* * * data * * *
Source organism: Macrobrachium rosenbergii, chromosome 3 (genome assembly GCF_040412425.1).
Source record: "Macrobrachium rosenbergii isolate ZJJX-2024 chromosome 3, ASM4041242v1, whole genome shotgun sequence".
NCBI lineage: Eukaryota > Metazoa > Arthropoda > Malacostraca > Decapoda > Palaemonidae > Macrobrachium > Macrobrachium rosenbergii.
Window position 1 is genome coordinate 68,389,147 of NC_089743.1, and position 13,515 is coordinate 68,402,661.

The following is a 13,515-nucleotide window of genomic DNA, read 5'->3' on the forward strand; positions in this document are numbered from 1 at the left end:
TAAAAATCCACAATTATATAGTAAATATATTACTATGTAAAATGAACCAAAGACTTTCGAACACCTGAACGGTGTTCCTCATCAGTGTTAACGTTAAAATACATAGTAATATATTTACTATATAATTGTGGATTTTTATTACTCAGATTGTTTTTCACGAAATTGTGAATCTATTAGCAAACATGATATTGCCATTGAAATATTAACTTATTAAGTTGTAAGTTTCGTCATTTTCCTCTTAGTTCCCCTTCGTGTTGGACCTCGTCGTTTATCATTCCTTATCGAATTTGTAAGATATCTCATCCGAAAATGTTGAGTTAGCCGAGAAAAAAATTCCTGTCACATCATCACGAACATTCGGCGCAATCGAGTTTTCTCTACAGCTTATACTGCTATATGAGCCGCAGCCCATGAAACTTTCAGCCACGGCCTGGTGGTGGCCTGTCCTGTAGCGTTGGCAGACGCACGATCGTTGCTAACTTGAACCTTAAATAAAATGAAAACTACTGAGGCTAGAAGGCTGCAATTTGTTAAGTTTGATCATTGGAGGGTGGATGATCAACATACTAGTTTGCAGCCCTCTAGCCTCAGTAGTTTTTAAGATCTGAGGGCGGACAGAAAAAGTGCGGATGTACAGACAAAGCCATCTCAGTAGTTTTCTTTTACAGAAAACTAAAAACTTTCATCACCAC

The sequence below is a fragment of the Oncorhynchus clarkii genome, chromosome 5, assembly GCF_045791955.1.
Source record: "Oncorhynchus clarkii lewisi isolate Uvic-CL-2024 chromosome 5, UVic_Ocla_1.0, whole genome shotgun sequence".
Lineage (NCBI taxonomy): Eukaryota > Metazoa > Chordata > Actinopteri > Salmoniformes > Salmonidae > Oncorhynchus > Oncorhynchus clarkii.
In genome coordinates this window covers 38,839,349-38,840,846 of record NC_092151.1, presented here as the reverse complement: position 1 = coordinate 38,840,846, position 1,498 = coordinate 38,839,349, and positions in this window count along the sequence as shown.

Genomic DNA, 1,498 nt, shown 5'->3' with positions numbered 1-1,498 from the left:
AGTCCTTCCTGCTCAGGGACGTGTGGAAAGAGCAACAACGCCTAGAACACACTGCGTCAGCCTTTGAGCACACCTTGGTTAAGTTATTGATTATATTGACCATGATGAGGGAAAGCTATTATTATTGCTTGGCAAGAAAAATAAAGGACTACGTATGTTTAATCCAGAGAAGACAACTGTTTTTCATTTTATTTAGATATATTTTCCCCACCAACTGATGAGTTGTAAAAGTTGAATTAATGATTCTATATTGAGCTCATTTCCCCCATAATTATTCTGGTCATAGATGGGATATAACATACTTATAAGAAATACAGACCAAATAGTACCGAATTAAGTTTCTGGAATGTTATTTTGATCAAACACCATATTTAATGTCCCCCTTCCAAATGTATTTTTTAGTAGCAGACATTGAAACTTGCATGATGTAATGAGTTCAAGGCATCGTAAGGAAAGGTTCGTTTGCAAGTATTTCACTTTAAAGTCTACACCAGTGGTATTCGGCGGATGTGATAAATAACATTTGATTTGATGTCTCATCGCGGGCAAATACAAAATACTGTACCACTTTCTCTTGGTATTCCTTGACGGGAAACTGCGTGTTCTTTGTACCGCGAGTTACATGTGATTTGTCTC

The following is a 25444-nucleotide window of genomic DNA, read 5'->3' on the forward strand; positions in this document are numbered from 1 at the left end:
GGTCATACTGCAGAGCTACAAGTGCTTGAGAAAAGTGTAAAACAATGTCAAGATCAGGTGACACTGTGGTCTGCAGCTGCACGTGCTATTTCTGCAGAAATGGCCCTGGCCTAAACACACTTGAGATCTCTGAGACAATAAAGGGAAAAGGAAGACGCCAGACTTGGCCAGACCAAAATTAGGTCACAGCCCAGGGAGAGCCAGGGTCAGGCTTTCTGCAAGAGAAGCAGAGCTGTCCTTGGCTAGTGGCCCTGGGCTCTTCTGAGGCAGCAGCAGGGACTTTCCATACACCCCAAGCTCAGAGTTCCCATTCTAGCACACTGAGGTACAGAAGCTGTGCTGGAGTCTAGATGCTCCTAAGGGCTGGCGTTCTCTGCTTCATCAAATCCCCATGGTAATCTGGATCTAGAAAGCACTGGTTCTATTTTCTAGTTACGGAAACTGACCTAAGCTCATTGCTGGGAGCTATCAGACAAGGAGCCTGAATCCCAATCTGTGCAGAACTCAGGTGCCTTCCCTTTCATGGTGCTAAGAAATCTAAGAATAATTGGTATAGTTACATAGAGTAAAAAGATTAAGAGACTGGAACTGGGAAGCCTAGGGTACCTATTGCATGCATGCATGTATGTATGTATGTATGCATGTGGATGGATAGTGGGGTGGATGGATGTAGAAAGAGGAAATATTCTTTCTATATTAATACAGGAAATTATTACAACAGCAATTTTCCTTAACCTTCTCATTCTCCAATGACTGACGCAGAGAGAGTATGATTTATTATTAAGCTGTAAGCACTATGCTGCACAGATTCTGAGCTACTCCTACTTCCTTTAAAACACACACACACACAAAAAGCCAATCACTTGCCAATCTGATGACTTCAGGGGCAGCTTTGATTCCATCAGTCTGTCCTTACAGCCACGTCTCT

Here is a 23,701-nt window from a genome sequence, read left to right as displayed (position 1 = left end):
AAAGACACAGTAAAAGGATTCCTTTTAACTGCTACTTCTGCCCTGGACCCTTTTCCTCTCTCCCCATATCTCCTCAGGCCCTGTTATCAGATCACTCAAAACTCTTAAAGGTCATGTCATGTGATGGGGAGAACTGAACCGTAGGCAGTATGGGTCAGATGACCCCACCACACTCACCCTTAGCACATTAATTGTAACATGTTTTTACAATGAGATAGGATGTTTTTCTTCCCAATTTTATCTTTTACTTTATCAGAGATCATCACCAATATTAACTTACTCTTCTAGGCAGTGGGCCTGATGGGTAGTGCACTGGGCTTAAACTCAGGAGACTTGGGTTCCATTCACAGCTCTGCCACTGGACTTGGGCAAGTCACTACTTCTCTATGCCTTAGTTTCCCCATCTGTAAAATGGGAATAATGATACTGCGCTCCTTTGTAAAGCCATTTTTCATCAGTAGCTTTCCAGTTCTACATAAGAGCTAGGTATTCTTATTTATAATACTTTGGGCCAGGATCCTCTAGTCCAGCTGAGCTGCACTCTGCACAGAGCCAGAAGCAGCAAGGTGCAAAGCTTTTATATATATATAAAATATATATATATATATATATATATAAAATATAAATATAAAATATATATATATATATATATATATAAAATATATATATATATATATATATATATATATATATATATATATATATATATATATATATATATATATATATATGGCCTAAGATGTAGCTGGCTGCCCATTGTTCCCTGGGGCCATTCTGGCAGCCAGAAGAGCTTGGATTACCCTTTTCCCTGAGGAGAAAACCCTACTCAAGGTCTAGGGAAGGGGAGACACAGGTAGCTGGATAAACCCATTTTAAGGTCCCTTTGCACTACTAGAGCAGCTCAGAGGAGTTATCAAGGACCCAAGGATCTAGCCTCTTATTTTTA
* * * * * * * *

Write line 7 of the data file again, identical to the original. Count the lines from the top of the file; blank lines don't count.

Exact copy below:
The sequence below is a fragment of the Oncorhynchus clarkii genome, chromosome 5, assembly GCF_045791955.1.